Lizzie

Lizzie Borden took an axe … but only after she engaged in hot girl-on-girl action. Or not?

Craig William Macneill’s Lizzie isn’t the first work about the famed 1892 Borden axe murders to notice that “lizzie” is a vowel off from an anachronistic slang for “lesbian,” but it sure feels reverse-engineered from that phonetic coincidence. It also helps that we’ve reached a time where a movie written and directed by men can show respected actresses canoodling in the nude, while also seeming overtly feminist on the surface. (And by extension, the director and screenwriter are Nice Guys. #MeToo, right?) Lizzie begins with the sheltered 32-year-old (Chloë Sevigny) finding the slaughtered bodies of her parents, then flashes back six months to the hiring of timid domestic servant Bridget (Kristen Stewart), with whom she soon engages in tribadistic aardvardking.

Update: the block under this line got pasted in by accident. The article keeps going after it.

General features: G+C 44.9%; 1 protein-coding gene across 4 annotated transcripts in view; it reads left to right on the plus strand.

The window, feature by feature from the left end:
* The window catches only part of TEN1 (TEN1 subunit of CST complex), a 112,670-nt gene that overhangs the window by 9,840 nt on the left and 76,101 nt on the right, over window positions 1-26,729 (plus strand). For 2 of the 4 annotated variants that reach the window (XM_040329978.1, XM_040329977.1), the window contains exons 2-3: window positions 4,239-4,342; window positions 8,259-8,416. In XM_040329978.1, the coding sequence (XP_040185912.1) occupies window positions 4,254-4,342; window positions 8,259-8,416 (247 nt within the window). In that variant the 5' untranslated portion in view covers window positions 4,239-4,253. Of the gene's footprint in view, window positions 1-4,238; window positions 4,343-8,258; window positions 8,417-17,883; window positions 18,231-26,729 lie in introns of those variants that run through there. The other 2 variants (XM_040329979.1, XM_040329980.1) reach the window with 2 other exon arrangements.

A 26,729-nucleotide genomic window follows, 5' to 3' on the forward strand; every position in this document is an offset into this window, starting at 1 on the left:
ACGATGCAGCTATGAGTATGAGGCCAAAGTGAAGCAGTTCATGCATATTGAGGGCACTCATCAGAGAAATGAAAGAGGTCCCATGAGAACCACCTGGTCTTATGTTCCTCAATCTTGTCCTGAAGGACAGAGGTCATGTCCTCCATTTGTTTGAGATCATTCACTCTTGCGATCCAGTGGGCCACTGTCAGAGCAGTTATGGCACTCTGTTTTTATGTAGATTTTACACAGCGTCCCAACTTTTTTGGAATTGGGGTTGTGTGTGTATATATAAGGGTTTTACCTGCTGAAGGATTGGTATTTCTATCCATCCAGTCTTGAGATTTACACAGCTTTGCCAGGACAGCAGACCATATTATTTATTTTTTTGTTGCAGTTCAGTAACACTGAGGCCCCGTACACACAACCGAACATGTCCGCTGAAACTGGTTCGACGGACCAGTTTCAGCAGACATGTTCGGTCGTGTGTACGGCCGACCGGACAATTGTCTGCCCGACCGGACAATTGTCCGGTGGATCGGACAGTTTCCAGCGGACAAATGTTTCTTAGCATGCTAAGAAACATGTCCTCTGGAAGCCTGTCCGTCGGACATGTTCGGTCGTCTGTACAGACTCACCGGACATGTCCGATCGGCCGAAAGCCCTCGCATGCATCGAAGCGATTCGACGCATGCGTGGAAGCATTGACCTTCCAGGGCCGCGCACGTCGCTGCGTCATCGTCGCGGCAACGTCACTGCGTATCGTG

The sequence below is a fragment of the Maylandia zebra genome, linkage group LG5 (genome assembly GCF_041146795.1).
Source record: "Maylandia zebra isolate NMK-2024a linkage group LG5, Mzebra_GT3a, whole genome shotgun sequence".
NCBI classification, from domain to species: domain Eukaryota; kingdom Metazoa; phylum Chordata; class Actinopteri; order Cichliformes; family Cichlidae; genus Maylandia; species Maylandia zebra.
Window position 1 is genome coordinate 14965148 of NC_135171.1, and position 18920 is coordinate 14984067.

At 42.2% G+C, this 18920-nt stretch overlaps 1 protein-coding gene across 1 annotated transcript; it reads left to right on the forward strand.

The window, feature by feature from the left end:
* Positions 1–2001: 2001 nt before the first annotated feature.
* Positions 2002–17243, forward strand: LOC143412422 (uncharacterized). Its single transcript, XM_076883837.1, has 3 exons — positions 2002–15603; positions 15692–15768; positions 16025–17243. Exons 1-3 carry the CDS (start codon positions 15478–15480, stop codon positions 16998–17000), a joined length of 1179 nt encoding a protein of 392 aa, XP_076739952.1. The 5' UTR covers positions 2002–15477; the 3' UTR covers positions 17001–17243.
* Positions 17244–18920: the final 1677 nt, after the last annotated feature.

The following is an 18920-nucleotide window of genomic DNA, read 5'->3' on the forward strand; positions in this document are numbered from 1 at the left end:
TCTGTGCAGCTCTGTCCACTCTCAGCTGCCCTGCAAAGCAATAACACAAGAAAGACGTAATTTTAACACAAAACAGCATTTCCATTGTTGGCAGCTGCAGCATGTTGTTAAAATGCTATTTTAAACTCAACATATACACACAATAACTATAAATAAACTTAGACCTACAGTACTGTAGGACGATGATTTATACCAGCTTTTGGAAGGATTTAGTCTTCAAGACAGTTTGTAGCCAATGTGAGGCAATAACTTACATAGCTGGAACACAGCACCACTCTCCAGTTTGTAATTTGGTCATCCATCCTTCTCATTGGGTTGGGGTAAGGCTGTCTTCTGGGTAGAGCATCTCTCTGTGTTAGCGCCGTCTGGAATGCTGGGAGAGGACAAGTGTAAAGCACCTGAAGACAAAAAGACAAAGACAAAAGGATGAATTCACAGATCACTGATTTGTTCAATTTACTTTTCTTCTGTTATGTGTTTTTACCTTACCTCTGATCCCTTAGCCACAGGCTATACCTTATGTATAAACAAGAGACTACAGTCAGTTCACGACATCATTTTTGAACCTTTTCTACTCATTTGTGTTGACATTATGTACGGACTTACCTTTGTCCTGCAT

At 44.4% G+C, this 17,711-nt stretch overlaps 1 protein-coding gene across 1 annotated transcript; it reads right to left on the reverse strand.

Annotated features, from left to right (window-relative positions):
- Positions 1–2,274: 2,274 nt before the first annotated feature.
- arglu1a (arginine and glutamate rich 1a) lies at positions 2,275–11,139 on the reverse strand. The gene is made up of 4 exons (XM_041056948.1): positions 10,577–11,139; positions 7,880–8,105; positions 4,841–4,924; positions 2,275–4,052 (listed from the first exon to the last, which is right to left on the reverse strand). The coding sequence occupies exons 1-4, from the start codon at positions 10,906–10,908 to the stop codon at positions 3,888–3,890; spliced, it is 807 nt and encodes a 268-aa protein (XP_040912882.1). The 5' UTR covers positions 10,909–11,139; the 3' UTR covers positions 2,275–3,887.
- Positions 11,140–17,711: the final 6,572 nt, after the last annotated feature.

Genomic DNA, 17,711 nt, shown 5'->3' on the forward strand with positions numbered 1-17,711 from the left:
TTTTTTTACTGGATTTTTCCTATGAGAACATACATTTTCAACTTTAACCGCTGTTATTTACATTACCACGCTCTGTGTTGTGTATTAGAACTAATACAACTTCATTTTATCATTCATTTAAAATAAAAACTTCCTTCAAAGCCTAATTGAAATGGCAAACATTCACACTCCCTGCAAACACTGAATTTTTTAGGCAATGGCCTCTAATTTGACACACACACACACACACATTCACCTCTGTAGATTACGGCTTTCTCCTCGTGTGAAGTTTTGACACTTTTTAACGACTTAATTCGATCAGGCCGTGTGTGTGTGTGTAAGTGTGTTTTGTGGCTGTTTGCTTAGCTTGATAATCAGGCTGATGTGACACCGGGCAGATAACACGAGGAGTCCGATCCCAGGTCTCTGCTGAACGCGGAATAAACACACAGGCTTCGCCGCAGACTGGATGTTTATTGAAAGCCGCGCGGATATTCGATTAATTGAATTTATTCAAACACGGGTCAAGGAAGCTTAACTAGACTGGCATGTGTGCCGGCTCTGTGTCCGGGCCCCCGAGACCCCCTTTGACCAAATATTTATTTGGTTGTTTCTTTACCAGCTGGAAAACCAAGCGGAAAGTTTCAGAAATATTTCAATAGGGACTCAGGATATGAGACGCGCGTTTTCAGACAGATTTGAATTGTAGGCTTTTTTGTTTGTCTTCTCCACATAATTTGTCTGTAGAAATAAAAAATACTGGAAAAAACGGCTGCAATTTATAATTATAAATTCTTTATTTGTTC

Meanwhile, family patriarch Andrew Borden (Jamey Sheridan) is being sent threatening letters, possibly by Lizzie’s Uncle Morse (Denis O’Hare), a bit of palace intrigue that never really pays off beyond showing both men are terrible to not only Lizzie and Bridget, but to each other as well. Lizzie picks up a bit with the Clue-esque “or maybe this is what happened?” speculation of the third-act courtroom scenes, but by the time we’re informed that “the jury of men” decided a woman of Lizzie’s social standing couldn’t have done it, it’s hard not to wonder why we’re still expected to care.

Rated R. Opens Friday at the Embarcadero Center Cinema.

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lizzie

Lizzie Borden took an axe … but only after she engaged in hot girl-on-girl action. Or not?

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